Kilimanjaro Christian Medical Center residents and an HVO volunteer take a break from surgery.
Courtesy of Glen Crawford, MD


Published 2/1/2018
Katie McMullen

Addressing Critical Shortages of Care through Training

Volunteers work with local providers to improve the quality and availability of orthopaedic care
The number of appropriately trained healthcare providers in resource-scarce countries across the globe is dangerously low.

According to the World Health Organization (WHO), the current global health workforce shortage stands at more than 7.2 million providers and is expected to increase to 12.9 million by 2035.

This shortage directly impacts the delivery of care. WHO estimates that at least 400 million people globally lack access to one or more essential health services. In low- and middle-income countries, for example, individuals regularly go without care, including essential orthopaedic services.

Limited access to healthcare impacts the larger community as well, particularly in economic growth and development. The Lancet Commission on Investing in Health reports that around one quarter of economic growth between 2000 and 2011 in low- and middle-income countries resulted from the value of improvements to health. The current and growing shortage will negatively impact the availability of health and could stymie economic development.

Addressing the shortage
WHO identified several key causes for the life-threatening shortage of health workers, including an aging health workforce, increasing demands from a growing world population, and shifting disease burdens. Underlying each of these issues is a key factor in addressing the shortage: the need for training.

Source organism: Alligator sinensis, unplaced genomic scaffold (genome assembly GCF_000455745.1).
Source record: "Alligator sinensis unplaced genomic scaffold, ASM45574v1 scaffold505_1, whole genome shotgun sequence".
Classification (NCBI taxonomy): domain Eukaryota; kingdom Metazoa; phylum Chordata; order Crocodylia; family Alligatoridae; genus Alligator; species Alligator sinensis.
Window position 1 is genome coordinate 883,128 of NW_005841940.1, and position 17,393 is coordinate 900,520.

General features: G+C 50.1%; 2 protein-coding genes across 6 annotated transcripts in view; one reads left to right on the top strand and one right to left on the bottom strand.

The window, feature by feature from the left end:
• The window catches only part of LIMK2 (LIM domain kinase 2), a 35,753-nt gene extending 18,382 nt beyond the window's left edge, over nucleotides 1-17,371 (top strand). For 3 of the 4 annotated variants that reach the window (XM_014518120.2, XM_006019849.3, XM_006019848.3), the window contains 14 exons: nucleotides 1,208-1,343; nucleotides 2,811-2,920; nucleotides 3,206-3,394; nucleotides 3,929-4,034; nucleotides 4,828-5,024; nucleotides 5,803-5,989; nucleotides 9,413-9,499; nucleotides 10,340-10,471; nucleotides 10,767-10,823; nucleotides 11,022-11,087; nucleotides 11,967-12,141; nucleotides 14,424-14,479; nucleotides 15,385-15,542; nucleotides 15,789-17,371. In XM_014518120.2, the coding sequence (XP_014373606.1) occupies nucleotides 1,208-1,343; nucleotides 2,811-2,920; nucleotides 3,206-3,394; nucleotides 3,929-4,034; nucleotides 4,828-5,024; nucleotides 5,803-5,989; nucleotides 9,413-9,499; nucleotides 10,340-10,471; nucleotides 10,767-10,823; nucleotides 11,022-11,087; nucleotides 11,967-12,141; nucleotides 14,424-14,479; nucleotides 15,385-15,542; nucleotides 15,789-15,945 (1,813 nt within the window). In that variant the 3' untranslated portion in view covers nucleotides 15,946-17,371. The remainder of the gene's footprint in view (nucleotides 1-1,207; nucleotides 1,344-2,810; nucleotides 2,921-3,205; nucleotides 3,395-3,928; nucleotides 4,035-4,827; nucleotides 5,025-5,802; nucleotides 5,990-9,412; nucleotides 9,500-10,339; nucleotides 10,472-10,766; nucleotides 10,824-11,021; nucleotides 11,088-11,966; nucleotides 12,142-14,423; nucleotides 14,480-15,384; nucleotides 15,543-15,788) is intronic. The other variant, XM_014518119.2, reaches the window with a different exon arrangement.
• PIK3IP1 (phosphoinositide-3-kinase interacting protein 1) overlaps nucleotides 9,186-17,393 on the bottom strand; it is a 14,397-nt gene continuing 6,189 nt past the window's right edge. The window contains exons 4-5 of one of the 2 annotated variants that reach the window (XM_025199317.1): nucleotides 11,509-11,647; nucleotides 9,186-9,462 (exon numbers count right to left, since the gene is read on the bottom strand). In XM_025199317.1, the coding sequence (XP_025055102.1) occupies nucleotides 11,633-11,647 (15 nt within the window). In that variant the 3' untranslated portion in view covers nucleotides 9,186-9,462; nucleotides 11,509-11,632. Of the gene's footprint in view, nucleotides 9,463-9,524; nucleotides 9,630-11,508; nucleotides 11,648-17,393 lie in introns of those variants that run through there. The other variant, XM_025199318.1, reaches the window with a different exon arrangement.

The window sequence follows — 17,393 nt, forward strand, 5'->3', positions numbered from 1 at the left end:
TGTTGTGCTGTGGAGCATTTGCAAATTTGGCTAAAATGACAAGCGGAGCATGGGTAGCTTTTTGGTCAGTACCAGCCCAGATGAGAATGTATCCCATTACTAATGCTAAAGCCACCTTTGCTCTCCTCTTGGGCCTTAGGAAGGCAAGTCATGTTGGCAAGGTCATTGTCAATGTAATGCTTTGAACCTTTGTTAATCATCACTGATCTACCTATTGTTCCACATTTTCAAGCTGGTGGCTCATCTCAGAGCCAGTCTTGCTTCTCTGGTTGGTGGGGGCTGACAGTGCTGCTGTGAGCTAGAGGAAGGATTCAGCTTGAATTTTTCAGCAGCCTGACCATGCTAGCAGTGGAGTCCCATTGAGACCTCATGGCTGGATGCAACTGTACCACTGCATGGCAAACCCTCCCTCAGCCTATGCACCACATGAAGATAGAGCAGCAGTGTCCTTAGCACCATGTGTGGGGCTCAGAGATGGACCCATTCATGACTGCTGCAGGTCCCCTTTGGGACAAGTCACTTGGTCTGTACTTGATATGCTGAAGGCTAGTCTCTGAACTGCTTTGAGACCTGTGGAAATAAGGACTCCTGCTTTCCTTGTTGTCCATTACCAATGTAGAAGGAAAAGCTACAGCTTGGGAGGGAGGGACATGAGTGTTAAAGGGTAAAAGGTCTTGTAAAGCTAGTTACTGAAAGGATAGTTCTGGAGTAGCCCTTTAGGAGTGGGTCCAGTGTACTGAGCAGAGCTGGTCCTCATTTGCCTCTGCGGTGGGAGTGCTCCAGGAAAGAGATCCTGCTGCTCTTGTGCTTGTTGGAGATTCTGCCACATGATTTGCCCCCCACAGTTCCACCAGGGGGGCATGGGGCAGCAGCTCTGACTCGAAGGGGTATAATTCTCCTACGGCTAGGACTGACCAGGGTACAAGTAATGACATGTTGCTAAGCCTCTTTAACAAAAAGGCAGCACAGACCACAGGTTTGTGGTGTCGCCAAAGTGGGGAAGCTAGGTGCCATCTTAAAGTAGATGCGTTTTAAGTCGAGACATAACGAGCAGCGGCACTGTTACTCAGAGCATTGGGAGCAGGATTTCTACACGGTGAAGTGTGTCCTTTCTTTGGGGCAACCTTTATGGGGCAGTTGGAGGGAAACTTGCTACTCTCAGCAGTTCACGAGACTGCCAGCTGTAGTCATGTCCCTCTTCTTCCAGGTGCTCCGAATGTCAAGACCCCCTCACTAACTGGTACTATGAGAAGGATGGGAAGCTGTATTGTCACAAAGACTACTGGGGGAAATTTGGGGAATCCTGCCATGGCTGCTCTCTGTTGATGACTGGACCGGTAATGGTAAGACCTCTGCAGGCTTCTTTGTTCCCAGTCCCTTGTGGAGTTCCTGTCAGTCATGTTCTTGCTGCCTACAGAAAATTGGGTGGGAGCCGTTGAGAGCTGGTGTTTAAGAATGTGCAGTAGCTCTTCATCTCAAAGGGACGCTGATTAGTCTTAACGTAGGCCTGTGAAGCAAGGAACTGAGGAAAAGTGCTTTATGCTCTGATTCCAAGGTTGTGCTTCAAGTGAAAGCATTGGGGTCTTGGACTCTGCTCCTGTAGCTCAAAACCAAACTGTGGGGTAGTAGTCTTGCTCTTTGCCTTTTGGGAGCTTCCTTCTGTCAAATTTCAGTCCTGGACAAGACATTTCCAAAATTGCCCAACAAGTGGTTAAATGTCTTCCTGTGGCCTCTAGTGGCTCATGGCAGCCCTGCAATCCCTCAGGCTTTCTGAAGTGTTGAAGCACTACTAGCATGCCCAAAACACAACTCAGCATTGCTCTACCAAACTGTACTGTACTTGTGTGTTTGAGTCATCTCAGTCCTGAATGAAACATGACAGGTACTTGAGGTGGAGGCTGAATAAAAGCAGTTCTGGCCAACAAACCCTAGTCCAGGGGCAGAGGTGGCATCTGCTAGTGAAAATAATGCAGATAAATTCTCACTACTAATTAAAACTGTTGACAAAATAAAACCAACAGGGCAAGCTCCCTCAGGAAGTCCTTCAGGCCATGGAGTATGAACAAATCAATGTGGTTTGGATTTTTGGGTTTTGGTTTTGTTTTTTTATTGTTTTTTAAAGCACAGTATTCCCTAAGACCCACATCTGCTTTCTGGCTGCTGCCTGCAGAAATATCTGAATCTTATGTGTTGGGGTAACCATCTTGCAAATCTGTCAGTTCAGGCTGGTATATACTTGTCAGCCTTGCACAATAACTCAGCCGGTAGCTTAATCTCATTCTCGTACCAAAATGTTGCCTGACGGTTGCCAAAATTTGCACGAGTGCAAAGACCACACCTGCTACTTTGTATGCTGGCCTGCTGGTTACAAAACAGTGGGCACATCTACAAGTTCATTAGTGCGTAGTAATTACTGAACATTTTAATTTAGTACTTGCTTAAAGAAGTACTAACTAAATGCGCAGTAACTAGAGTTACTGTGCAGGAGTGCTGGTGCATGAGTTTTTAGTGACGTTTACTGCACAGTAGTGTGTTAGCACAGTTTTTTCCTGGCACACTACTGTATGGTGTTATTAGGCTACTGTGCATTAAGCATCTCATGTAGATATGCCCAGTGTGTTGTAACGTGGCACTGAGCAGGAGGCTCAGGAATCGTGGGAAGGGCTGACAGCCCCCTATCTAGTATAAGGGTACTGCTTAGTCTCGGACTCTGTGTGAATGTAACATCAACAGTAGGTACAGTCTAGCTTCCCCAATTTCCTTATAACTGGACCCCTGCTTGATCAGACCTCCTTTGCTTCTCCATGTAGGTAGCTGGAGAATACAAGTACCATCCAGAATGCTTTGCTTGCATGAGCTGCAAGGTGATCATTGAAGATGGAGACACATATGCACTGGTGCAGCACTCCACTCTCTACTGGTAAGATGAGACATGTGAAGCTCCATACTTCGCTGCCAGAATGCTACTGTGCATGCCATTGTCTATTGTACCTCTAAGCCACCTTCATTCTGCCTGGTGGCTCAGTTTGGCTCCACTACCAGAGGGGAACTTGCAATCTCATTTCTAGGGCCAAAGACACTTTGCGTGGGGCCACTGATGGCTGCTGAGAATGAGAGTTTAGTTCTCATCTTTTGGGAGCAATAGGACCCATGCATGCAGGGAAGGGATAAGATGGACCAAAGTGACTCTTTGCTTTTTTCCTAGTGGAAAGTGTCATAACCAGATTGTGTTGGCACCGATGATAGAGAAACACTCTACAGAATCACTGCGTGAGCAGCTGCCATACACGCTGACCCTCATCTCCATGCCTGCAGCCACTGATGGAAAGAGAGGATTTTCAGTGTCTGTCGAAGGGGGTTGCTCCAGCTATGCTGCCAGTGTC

"Health systems in resource-scarce settings face significant challenges," said Nancy Kelly, MHS, executive director of Health Volunteers Overseas (HVO). "The delivery of healthcare services depends on the presence of trained health professionals, yet there is the limited number of health workers in these areas and few opportunities for their continued professional education and growth."

HVO is a U.S.-based, nonprofit organization that has spent more than 30 years working with partners in resource-scarce countries to provide teaching, training and professional opportunities to health workers. HVO recruits orthopaedic volunteers to travel to project sites across the world. In 2016, 104 volunteers traveled to HVO's orthopaedic project sites, bringing training and professional opportunities to nearly 900 providers.

While on these short-term assignments, the volunteers give lectures, provide surgical training, and mentor local health workers. They also establish ongoing, beneficial professional relationships with overseas colleagues.

"The professional relationships that our volunteers cultivate with their overseas colleagues while on assignment often lead to an ongoing exchange of information," Ms. Kelly observed.

"These connections create an important resource for providers in resource-scarce countries, better ensuring they can provide the care their patients need," she added.